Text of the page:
Tuesday, April 4, 2017

Chiapas: Tecpatán

Before leaving Chiapas, we take a last look at the venerable priory of Santo Domingo de Tecpatán, the major Dominican house in the northern Zoque region of the state.
© 2016 courtesy of Robert Jackson
The rain stained hulk of this grand, 16th century priory still broods over its grassy atrium in the center of this tropical hillside town,  
   Imposing and original, the 16th century building complex draws on the diverse architectural traditions favored by the Dominicans—late medieval, mudéjar, Plateresque and Renaissance. 
© 2016 courtesy of Robert Jackson
While the brick and stone church front has lost much of its stucco veneer and original detail, its harmonious and inventive design continues to impress.  Giant Tuscan pilasters frame the entire center facade—plain, apart from shallow shell niches embedded at eye level.
   The simple arched doorway retains only vestiges of its fluted surround. Three blank sculpture niches separate the doorway from the handsome, layered choir window above, in turn flanked by worn Corinthian pilasters. capped by dentilled cornices. 
   A shallow triangular pediment caps the center facade. The crumbling espadaña—a picturesque silhouette of looping arches capped with eroded baroque pediments and finials—is a later addition 
© 2016 courtesy of Robert Jackson
The canyon-like interior of the church, now open to the sky, was originally spanned by a pitched artesonado roof supported on masonry arches, some of which still rest precariously in place. At the east end, a short flight of steps leads up to the narrow apse, which is framed by a classical archway and vaulted by a scalloped half dome. Typically Dominican, rounded, recessed windows open at intervals along the roofless nave.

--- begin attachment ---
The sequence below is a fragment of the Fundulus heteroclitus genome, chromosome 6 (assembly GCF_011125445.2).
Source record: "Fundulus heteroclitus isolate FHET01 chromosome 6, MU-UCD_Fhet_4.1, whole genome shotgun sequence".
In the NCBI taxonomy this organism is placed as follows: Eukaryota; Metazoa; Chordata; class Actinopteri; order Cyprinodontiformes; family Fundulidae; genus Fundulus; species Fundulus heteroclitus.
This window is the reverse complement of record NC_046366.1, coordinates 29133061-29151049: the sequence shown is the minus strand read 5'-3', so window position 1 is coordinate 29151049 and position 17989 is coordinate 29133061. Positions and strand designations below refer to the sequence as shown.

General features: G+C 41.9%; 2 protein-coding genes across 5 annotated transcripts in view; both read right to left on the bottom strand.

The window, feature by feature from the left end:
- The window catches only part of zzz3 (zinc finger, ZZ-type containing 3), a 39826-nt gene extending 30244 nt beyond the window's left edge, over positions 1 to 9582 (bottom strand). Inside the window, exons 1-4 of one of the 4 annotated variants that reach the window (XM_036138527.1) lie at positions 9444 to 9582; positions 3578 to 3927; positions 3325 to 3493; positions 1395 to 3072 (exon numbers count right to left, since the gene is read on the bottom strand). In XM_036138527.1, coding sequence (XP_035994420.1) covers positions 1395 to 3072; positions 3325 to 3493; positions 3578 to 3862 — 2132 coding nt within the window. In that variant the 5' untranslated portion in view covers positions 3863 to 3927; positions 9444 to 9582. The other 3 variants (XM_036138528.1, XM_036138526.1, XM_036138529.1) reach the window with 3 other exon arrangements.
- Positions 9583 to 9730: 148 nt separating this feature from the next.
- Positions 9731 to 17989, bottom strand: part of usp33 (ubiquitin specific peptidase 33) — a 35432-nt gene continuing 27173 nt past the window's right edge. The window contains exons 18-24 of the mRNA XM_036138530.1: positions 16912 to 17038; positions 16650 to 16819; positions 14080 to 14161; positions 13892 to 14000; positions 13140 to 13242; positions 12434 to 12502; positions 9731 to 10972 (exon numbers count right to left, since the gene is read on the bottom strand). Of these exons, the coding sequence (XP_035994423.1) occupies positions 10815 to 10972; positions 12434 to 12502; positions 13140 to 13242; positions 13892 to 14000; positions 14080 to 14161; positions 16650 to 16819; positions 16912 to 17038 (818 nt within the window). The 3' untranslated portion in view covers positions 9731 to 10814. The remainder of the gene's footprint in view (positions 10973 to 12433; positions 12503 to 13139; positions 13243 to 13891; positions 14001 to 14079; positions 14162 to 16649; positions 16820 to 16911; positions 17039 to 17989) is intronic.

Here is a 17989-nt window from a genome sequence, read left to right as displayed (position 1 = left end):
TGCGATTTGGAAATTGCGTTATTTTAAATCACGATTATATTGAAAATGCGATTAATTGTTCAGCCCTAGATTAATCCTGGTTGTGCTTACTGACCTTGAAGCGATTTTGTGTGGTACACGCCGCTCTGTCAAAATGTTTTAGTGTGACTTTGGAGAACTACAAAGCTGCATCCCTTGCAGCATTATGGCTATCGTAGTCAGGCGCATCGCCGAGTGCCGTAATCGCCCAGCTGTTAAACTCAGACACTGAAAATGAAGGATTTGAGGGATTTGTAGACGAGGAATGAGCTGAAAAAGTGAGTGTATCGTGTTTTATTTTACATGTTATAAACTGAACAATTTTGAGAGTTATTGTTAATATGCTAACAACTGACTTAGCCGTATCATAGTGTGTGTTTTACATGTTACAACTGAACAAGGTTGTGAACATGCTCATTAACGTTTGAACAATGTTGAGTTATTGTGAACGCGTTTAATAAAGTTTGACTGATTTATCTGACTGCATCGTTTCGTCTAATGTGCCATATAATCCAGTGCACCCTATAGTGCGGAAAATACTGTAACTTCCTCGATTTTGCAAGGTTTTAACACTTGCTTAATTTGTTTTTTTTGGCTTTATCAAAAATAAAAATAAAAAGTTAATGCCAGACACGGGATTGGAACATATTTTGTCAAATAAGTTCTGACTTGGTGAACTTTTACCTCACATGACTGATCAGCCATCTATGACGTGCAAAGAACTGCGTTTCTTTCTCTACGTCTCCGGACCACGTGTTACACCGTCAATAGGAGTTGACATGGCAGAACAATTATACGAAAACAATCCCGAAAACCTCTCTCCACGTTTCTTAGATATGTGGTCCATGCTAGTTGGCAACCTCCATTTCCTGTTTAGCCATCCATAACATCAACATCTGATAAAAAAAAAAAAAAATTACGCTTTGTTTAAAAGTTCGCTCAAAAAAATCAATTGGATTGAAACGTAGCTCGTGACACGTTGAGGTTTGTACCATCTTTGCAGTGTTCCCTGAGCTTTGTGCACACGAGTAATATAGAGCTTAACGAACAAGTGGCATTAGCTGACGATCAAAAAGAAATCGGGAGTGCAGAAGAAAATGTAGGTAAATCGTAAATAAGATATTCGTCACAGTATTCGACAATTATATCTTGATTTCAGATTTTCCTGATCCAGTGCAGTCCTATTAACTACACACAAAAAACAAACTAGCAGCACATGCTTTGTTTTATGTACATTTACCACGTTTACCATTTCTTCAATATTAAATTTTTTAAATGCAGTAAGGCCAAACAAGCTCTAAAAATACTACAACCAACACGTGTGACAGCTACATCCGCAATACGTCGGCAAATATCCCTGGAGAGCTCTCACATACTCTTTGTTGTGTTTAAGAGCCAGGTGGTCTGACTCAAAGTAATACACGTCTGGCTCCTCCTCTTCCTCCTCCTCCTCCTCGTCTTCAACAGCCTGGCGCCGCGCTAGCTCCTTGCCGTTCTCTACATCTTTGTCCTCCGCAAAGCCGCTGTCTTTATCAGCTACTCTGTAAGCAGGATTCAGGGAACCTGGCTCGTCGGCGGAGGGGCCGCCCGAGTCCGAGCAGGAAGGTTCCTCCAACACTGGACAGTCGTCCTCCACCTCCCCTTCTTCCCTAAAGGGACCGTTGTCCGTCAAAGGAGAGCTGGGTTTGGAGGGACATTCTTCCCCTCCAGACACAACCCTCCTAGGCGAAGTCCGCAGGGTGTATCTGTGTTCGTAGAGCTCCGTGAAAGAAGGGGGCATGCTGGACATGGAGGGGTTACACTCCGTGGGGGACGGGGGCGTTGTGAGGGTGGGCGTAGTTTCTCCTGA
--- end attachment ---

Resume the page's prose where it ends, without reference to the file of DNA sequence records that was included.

The cavernous sacristy beside the apse is roofed by a lofty Gothic vault in a ribbed cloverleaf pattern, still bearing traces of floral mural decoration. 
Tecpatán, the south porch (1993)
Broad pilasters topped with plateresque finials frame the grand south porch, its "door-within-a-door" design related to the north entry at Yanhuitlan—the great Dominican priory in Oaxaca. 
The Dominican insignia are emblazoned on a crumbling stucco panel above. 

tower image by Ana María Parrilla Albuerne;  stairway © 2016 Robert Jackson
The fantastical, turreted tower is the most striking feature of this church, conjuring up the image of a medieval castle. Cylindrical and octagonal buttresses brace the corners, while the semi circular projection from the west face encloses a narrow, winding stairway of cut stone, illuminated by slit openings. 
© 2016 courtesy of Robert Jackson
The recently restored cloister at Tecpatán, a grandiose two-story structure, is distinguished by elegant arcades of burnt-orange brick.
The upper cloister (1993)
The renovated walkways are covered by lofty groin vaults and faced by arcades with paneled piers, further adorned along the upper arcade by plain and spiral colonnettes.
   Altogether a magnificent but timeworn monument to faded Dominican hopes and missionary efforts among the Zoques. 

text © 2017 Richard D. Perry. 1993 photographs by the author
color images © 2016 courtesy of Robert Jackson

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